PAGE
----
Sticky Wickets: Upgrading Controls for Pump-Turbines with Individually Controlled Wicket Gates

The 576-MW Fairfield pumped-storage plant, owned by South Carolina Electric and Gas (SCE&G), utilizes eight reversible pump-turbine units to provide peaking power for the central region in South Carolina. Each unit uses a design where the 20 wicket gates are individually controlled by a hydraulic servo, instead of a more commonly used design linking all the wicket gates together with a gate ring and servo pair. The unique design provided a number of challenges for SCE&G and its suppliers as unit and governor control upgrades were made.

Understanding the problem

The Fairfield plant, located near Columbia, S.C., was originally constructed in the 1970s, with Woodward Cabinet Actuator turbine governor controls put into service in 1978. The control system’s hydraulic portions had significant oil leakage that had been inherent to the design and present from the beginning. These leaks and required a drainage sump located below the gate servomotors.

Meanwhile, its mechanical system design resulted in coarse and sluggish control of the wicket gate servos due to the many control linkages and mechanical restoring system.

Given its poor performance, the original system was unlikely to have met any of the modern Institute of Electrical and Electronics Engineers (IEEE) performance recommendations for governor control systems. After 30 years of service, SCE&G made the decision to replace them due to obsolescence and increasing maintenance costs. The utility also desired updates to utilize modern digital controls for the purpose of remote control, data logging, reporting, trending and alarming.

South Carolina Electric and Gas’ 576-MW Fairfield pumped-storage plant provides peaking power for central South Carolina.

Testing the waters

The original project was contracted to two separate vendors; one vendor was responsible for the controls upgrade while another vendor was responsible for the new gate ring design. Units 5 and 6 were selected by SCE&G to be the first pair upgraded, with a conversion from the 20 individually controlled servo design to a more conventional gate shifting ring design with four large servos in a push-pull configuration.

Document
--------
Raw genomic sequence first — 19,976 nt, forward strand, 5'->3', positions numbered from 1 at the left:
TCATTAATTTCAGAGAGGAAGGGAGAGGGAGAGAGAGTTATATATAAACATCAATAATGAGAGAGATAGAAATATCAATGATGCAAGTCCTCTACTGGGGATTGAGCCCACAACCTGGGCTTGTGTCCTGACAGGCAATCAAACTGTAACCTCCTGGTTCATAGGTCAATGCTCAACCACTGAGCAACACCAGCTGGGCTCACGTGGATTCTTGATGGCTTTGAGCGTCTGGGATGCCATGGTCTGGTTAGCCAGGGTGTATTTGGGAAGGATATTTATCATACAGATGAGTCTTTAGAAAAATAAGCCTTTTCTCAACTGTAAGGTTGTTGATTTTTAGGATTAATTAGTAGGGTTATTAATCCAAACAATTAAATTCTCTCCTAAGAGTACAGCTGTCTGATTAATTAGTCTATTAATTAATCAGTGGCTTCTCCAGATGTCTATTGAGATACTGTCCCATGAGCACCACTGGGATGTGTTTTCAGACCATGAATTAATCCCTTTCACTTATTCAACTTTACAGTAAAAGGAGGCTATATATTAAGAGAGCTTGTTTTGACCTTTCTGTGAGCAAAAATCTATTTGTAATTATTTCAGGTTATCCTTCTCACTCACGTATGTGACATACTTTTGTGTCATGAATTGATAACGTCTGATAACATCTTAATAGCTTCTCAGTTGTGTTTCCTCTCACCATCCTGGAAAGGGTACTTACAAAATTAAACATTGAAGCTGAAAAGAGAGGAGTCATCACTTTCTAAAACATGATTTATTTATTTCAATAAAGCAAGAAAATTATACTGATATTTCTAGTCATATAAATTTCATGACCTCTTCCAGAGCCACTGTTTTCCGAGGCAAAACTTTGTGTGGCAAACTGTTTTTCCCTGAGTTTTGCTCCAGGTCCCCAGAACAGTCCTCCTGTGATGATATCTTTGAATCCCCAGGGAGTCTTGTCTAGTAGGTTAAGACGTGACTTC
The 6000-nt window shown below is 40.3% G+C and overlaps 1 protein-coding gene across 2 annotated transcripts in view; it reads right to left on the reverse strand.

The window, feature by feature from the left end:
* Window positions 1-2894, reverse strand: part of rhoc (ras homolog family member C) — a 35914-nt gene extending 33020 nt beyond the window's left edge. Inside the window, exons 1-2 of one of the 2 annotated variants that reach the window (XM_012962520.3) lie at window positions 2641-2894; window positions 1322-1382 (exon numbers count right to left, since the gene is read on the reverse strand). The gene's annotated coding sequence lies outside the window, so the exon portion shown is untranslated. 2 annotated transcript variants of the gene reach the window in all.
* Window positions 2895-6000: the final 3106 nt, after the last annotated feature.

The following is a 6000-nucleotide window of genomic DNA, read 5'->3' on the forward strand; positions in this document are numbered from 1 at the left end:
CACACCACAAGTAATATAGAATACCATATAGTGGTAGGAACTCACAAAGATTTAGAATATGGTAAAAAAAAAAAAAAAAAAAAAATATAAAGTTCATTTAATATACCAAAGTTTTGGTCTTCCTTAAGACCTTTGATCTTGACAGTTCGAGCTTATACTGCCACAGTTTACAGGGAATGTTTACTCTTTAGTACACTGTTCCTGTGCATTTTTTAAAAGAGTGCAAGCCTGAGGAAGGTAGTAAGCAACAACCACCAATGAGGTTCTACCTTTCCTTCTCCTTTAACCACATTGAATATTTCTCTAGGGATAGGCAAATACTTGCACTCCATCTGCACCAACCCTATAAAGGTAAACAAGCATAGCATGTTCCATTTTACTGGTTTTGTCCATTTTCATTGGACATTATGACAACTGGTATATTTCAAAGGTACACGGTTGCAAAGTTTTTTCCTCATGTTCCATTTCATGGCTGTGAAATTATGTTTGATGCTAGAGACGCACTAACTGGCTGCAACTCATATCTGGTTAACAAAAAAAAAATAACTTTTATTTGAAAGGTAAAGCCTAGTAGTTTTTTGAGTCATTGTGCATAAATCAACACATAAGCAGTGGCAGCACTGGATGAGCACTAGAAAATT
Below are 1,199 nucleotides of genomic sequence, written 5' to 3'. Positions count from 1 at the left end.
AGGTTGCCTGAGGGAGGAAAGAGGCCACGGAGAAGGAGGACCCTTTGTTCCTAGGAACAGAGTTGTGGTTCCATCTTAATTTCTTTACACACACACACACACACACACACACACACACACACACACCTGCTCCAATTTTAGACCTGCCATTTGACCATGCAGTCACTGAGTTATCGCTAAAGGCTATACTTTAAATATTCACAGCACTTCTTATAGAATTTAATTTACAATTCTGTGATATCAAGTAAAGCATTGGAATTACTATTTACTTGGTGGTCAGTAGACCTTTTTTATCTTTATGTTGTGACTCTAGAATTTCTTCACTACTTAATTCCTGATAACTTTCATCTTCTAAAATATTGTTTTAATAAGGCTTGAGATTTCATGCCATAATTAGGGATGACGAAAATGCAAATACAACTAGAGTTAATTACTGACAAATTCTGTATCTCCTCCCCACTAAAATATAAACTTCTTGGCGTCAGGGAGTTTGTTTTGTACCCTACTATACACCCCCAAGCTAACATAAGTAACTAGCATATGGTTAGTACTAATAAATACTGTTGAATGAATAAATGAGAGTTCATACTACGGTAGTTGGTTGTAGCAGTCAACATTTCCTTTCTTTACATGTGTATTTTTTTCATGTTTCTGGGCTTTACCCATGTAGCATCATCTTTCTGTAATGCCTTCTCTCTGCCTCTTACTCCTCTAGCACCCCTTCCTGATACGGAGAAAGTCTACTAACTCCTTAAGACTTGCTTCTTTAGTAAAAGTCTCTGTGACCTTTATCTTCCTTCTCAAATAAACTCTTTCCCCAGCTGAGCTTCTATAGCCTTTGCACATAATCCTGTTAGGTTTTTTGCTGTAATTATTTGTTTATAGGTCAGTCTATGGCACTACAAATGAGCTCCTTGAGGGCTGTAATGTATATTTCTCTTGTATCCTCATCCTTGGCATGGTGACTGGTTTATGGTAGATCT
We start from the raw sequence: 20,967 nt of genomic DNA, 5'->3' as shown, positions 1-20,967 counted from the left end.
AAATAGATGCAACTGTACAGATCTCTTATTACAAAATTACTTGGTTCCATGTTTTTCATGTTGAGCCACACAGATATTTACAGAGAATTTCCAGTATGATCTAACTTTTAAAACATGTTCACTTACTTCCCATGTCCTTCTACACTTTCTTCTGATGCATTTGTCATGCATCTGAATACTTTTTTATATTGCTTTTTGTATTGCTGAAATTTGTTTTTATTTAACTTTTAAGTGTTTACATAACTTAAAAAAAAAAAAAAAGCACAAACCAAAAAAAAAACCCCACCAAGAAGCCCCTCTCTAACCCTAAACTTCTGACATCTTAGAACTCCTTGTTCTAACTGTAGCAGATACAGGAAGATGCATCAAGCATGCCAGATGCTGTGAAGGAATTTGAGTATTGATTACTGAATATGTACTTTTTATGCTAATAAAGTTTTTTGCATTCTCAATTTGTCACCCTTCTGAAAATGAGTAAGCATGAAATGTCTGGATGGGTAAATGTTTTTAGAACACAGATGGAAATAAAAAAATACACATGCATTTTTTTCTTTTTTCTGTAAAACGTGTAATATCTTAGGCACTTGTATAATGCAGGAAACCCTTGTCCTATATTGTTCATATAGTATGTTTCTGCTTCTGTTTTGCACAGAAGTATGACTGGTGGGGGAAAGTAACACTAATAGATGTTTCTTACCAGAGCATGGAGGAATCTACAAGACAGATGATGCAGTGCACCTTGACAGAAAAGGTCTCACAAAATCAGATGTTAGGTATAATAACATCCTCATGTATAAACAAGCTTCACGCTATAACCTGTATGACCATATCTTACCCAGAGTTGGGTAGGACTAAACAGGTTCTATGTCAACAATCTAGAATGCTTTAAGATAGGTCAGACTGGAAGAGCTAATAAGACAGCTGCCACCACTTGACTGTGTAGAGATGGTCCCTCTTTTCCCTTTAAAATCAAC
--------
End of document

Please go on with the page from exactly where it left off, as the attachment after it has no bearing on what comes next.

Updates also included Rockwell Automation ControlLogix Redundant PLC processors for unit control, along with a GE Cimplicity human-machine interface for reporting, trending, alarming and daily operation.

During the installation and commissioning of the new shifting ring for Units 5 and 6, the supplier encountered difficulties with the engineering and installation of the ring, along with gate alignment issues. Once completed, the upgrade of the governor and control systems worked as desired, but due to cost overruns and time delays associated with Units 5 and 6, SCE&G decided to upgrade the remaining units with a control system that would incorporate individual servo controls for each wicket gate.

New proportional and distributing valves installed at Fairfield reduce oil leakage and allow for fast and accurate servomotor timing.

L&S Electric was subsequently chosen to provide the new control system for the remaining six units. L&S Electric was selected based on the proposed control system solution, prior successful experience, competitive price and overall expertise.

Implementing solutions

L&S encountered a number of technical challenges in engineering the electrohydraulic valves and associated digital control system to individually control each wicket gate of the turbines, including valve selection and design, valve performance testing, digital control system design and system performance testing.

Hydraulic solution
A two-stage hydraulic control valve system was selected to interface between the new governor control PLC analog outputs and each of the 20 wicket gate servomotors. The two stage valves provide the ability to have integrated dual but independent rate limiters while also providing the required oil flow to meet the servo movement timing needs for the application. The timing adjustments for the valves allow the valve to be setup for a range of both opening and closing maximum servo rates.

The primary (pilot) stage control valve used an off-the-shelf D03 Bosch proportional valve. The second stage or distributing valve was designed specifically for this application to match the oil flow or timing requirements for the Fairfield application.

The two control valves were integrated together along with a fail-safe hydraulic shutdown valve/manifold design with the primary function of delivering a secondary shutdown device required by the IEEE 125-2007 design standard.